Diab said Egyptian authorities are pushing for a hiatus in showing the film; he said that blocking it would constitute an "international scandal" after it had gained the attention of international newspapers and was chosen as one of the top films at the Cannes Film Festival by the The Hollywood Reporter. "Clash" was the opening movie in the "Un Certain Regard" category at the film festival.
Diab said in a Facebook post July 25, "Egyptian authorities see a solution in showing the film without many noticing it is being screened, then removing it from screenings after a few days." He sarcastically described this potential move as a "brilliant trick."
The censorship body approved the film July 22 for general viewers over the age of 12, before putting it in cinemas July 27. Private showings of the film began July 24.
Diab criticized what he calls "systematic campaigns" to distort the film's image and that of its makers and producers, without naming particular organizations. One of the signs of these campaigns, according to him, is "delaying the issuing of a permit until 48 hours before showing the film, in addition to procrastinating on adopting a poster for the film."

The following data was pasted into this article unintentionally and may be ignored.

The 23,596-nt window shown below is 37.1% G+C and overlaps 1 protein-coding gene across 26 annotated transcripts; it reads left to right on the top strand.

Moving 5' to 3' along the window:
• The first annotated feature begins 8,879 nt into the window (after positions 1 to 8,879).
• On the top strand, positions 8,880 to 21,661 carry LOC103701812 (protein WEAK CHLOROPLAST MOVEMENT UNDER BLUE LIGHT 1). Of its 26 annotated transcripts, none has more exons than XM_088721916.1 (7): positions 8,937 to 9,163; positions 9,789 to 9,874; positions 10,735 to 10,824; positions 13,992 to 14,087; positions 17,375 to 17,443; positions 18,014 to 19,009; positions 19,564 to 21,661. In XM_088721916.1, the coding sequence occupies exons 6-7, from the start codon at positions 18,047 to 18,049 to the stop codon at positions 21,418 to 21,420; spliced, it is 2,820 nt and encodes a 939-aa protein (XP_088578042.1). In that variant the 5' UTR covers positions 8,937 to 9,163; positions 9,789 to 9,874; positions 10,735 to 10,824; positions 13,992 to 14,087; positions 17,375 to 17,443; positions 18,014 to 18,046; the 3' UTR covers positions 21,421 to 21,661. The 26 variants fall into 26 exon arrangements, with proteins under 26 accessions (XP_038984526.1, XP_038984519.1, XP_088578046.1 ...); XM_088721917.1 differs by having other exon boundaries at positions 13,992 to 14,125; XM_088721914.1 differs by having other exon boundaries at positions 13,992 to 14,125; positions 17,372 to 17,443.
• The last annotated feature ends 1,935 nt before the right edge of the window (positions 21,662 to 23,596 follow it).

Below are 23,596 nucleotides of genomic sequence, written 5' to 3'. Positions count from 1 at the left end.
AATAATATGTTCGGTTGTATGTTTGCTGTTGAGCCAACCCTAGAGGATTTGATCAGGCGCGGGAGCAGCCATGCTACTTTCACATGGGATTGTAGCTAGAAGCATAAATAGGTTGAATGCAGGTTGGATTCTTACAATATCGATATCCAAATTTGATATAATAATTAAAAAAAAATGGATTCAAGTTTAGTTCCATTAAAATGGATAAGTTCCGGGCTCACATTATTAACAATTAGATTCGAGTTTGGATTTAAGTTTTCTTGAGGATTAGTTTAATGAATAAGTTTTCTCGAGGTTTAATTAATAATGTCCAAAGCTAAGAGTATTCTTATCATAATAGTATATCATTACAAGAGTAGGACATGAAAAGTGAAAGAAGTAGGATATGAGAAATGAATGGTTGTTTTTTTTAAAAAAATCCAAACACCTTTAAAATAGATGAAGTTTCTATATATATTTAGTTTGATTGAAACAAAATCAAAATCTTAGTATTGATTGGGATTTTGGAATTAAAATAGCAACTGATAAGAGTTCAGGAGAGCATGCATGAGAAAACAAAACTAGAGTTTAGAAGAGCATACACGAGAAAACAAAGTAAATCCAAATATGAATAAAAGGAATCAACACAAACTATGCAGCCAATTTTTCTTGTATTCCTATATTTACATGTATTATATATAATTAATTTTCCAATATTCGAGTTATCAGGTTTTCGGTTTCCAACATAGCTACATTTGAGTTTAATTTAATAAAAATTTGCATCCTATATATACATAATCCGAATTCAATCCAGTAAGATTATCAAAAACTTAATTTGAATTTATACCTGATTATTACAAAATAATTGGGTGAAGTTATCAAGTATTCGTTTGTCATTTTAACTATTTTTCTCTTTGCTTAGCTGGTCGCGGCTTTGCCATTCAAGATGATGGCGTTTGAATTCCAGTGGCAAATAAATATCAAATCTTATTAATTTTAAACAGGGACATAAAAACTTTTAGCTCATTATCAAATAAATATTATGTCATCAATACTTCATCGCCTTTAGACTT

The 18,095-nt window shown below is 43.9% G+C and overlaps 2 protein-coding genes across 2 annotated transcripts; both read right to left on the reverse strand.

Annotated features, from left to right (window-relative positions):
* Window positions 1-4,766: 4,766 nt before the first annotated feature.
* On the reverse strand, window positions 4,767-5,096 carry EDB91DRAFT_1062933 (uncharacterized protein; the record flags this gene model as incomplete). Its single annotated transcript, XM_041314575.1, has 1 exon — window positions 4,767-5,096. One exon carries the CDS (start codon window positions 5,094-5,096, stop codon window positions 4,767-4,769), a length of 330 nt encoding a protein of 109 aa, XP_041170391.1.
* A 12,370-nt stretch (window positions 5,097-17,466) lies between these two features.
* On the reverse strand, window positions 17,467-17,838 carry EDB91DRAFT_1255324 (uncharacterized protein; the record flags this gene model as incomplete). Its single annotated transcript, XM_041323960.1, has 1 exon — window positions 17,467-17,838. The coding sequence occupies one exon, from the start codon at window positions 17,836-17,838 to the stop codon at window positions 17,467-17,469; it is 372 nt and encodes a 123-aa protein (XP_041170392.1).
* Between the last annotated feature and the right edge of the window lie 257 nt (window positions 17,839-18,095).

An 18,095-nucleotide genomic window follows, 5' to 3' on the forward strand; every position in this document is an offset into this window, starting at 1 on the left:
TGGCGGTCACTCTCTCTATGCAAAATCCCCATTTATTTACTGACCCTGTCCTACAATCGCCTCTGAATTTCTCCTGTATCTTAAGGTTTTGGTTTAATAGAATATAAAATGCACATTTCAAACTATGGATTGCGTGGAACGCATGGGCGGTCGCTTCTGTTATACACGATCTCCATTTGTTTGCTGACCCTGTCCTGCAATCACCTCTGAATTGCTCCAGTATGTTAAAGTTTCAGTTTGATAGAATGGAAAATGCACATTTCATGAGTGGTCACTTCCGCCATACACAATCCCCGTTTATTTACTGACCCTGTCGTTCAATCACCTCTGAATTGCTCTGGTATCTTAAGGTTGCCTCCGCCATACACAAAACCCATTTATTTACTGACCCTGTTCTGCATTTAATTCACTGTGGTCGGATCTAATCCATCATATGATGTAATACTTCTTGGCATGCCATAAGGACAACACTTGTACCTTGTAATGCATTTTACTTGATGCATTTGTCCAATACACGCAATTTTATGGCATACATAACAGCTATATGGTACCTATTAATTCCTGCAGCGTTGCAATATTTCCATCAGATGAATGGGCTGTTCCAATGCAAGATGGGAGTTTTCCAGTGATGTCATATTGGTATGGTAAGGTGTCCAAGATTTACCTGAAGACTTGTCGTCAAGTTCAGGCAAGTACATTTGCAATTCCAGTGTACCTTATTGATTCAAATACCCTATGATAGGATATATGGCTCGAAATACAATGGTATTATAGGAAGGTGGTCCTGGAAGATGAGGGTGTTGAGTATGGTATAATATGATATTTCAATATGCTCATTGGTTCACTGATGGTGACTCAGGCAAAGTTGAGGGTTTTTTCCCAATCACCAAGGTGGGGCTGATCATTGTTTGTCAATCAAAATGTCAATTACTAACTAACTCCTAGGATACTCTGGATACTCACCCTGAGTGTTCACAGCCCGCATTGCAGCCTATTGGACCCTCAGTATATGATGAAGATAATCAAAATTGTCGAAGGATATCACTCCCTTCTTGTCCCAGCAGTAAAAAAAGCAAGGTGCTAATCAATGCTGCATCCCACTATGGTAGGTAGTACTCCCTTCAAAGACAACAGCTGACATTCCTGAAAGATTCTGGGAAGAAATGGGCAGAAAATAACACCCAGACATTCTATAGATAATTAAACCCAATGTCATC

Egyptian government television attacked the film on the May 15 episode of its main program "I am Egypt" in a report segment titled "Muhammad Diab's film 'Clash' and its political and revolutionary flavor," describing Diab as a "director who seeks to advance a distorted image of Egyptian society."
The official TV station's report described Diab as someone portraying Egypt as a moving prison, a state that oppressed personal liberties. It described him as someone who, through his works and personal social media accounts, promoted ideas hostile to state institutions, and especially the Ministry of the Interior.
"After the events of the June 30 Revolution, bloody clashes took place, led by the Muslim Brotherhood, seeking to stop the peaceful transition of power. … " The film begins with these phrases. Diab said the censors insisted they be placed in the introduction to the film even though he rejects the idea of instructing viewers and mobilizing them against a particular faction before they see the movie. Diab called on the public to watch the film in order to thwart what he described as a "plot against the film."
Mohamed Hefzy, one of the film's producers, told Al-Monitor that he rejects Diab's statements. He said that the censors "did not force them" into anything, and that he communicated with them on this formulation, which he described as "satisfactory" to him personally, even if it was not satisfactory to Diab.